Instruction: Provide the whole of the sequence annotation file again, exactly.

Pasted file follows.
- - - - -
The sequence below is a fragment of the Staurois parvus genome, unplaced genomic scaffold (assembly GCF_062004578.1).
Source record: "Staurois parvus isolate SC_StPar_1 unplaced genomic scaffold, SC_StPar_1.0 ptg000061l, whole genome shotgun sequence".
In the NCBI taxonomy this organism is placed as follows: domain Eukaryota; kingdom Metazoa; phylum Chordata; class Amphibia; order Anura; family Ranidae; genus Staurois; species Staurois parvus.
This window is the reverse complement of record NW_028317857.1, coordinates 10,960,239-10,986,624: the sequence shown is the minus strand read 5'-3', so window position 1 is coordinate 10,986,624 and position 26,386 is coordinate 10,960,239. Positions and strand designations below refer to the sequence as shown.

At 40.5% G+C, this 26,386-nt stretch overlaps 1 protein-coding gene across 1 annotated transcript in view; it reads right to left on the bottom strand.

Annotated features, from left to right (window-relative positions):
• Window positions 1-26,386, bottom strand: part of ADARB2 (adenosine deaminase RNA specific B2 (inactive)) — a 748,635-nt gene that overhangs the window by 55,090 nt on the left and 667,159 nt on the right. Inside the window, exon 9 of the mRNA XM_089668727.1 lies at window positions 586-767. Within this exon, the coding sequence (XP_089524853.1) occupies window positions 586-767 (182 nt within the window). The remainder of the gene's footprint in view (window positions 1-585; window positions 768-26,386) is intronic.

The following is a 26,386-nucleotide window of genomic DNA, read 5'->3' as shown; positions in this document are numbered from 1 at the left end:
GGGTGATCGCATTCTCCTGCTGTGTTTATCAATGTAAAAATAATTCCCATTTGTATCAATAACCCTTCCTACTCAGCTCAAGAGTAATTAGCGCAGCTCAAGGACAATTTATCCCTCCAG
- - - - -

The sequence below is a fragment of the Staurois parvus genome, unplaced genomic scaffold (assembly GCF_062004578.1).
Source record: "Staurois parvus isolate SC_StPar_1 unplaced genomic scaffold, SC_StPar_1.0 ptg000061l, whole genome shotgun sequence".
In the NCBI taxonomy this organism is placed as follows: domain Eukaryota; kingdom Metazoa; phylum Chordata; class Amphibia; order Anura; family Ranidae; genus Staurois; species Staurois parvus.
This window is the reverse complement of record NW_028317857.1, coordinates 10,960,239-10,986,624: the sequence shown is the minus strand read 5'-3', so window position 1 is coordinate 10,986,624 and position 26,386 is coordinate 10,960,239. Positions and strand designations below refer to the sequence as shown.

At 40.5% G+C, this 26,386-nt stretch overlaps 1 protein-coding gene across 1 annotated transcript in view; it reads right to left on the bottom strand.

Annotated features, from left to right (window-relative positions):
• Window positions 1-26,386, bottom strand: part of ADARB2 (adenosine deaminase RNA specific B2 (inactive)) — a 748,635-nt gene that overhangs the window by 55,090 nt on the left and 667,159 nt on the right. Inside the window, exon 9 of the mRNA XM_089668727.1 lies at window positions 586-767. Within this exon, the coding sequence (XP_089524853.1) occupies window positions 586-767 (182 nt within the window). The remainder of the gene's footprint in view (window positions 1-585; window positions 768-26,386) is intronic.

The following is a 26,386-nucleotide window of genomic DNA, read 5'->3' as shown; positions in this document are numbered from 1 at the left end:
GGGTGATCGCATTCTCCTGCTGTGTTTATCAATGTAAAAATAATTCCCATTTGTATCAATAACCCTTCCTACTCAGCTCAAGAGTAATTAGCGCAGCTCAAGGACAATTTATCCCTCCAG